“I’m expecting a baby,” writes a future mother. “I’ve discovered he has Down syndrome. I’m scared: what kind of life will my child have?”
In response, CoorDown, an Italian organization that supports those with the disability, created the following video, answering the mother through the voices of 15 children with Down syndrome:
“Your child can be happy,” they conclude, “and you’ll be happy, too.”
Or, as Katrina Trinko summarizes: “Don’t be scared. Be excited.”
That goes for the rest of us, too.
Those with cognitive disabilities face enormous disadvantages in modern society, one of which is the basic belief that their lives are somehow lesser than the rest: less valuable, less worthwhile, less fulfilling, etc.
In the United States, roughly 90% of babies diagnosed with Down syndrome are aborted, a trend that has claimed the lives of more than 55 million children thus far. This is an extremely dark corner of American life, one based in selfishness, yes, but propelled by a contorted and distorted view of human worth, dignity, and possibility.
Similar to the perspective of Tim Harris, a restaurant owner who was born with Down syndrome, the message from these children booms with hope and optimism. Each person is born with a unique calling and capacity, to contribute and participate, create and collaborate, give and receive, love and be loved. They will be there to give kisses and hugs, to help their parents, to work and earn a living, and to share with others in the fullness of life. These are dreams that the full realm of humanity shares, and we ought to embrace and protect all who tread that path, regardless of this or that “disability.”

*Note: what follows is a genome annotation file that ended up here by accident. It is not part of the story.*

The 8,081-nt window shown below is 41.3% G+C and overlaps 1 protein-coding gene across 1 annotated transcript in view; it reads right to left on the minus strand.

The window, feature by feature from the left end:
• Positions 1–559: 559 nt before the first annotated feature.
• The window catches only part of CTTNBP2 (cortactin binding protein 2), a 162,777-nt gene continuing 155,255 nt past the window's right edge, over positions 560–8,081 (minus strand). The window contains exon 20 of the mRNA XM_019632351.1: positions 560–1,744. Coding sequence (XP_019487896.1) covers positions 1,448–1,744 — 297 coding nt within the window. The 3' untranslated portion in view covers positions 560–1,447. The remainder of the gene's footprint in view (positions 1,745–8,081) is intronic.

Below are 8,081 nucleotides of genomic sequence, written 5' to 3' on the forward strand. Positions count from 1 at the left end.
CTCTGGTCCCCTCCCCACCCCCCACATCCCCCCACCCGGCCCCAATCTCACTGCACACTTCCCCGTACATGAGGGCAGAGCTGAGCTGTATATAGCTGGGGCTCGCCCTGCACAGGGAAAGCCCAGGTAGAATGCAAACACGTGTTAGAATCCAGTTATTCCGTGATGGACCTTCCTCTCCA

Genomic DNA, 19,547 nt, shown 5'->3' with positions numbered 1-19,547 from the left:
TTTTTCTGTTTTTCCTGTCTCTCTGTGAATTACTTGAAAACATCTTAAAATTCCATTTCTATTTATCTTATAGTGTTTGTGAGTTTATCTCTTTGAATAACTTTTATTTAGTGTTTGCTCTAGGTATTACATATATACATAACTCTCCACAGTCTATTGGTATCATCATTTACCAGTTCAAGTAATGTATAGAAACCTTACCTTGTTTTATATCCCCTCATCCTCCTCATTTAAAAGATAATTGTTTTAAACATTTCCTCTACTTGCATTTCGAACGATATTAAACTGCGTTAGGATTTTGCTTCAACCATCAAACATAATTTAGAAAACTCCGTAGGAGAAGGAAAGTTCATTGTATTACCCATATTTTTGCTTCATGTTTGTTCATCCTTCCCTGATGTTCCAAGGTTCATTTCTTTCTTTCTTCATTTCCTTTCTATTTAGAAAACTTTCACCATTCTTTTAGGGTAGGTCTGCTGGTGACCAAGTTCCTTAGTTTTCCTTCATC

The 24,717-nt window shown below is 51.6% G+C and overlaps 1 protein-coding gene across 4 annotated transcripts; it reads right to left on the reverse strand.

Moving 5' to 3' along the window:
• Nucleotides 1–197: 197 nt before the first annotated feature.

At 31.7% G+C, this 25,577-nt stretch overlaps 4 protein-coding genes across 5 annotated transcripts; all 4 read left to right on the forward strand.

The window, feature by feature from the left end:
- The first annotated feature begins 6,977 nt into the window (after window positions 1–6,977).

Our most basic attitudes and assumptions — our primary hopes and fears — have a profound impact both on how we serve those in need. But they also have an impact on how or whether we are prepared to receive the gifts that those very people bring. Whether in the family or the church, in business or policymaking, we must give of ourselves, certainly, but we must also provide room for others to flourish as they, too, were created to do.
As World Down Syndrome Day approaches, let’s seize another opportunity to diminish the darkness and celebrate the gifts that these people bring to the world.
HT: Sara Torre
For the Life of the World is an entertaining film series that explores the deeper meaning of Salvation. Have you ever wondered, “What is my Salvation actually FOR?” Is it only about personal atonement, about getting to heaven, or something that comes later? Is it just to have a “friend in Jesus?”
Join Evan Koons and his friends – Stephen Grabill, Amy Sherman, Anthony Bradley, Makoto Fujimura, John M. Perkins, Tim Royer and Dwight Gibson – as they discover a “new perspective,” the BIGGER picture of what it means to be “in the world, not of it.” This seven-part film series will help you, your friends, church or organization investigate God’s Economy of All Things – OIKONOMIA (a Greek word that has a lot to say about God’s plan for his creation, the world, and us.)
This Combo Pack includes a letter from Evan and two discs for your player of choice: DVD and Blu-ray. Enjoy seven episodes around 20 minutes each, along with episode teaser videos, a series trailer, and bonus content.
Explore how God’s purposes are woven into every area of our lives: family, work, art, charity, education, government, recreation and all creation! The Bible calls us Strangers and Pilgrims, living in "the now and not yet" of God’s Kingdom Come on earth. We are also called to be salt and light, to have a transforming presence among our neighbors. Rediscover the role of the church and how our lives lived on earth matter in God’s plan for the world.
Designed for deep exploration, the series invites viewers to watch the series again for new insights. Also, check out the companion Field Guide to jump-start group and individual investigation and enhance the film experience! FOR THE LIFE OF THE WORLD Field Guides are available in print or via streaming access at StudySpace.org.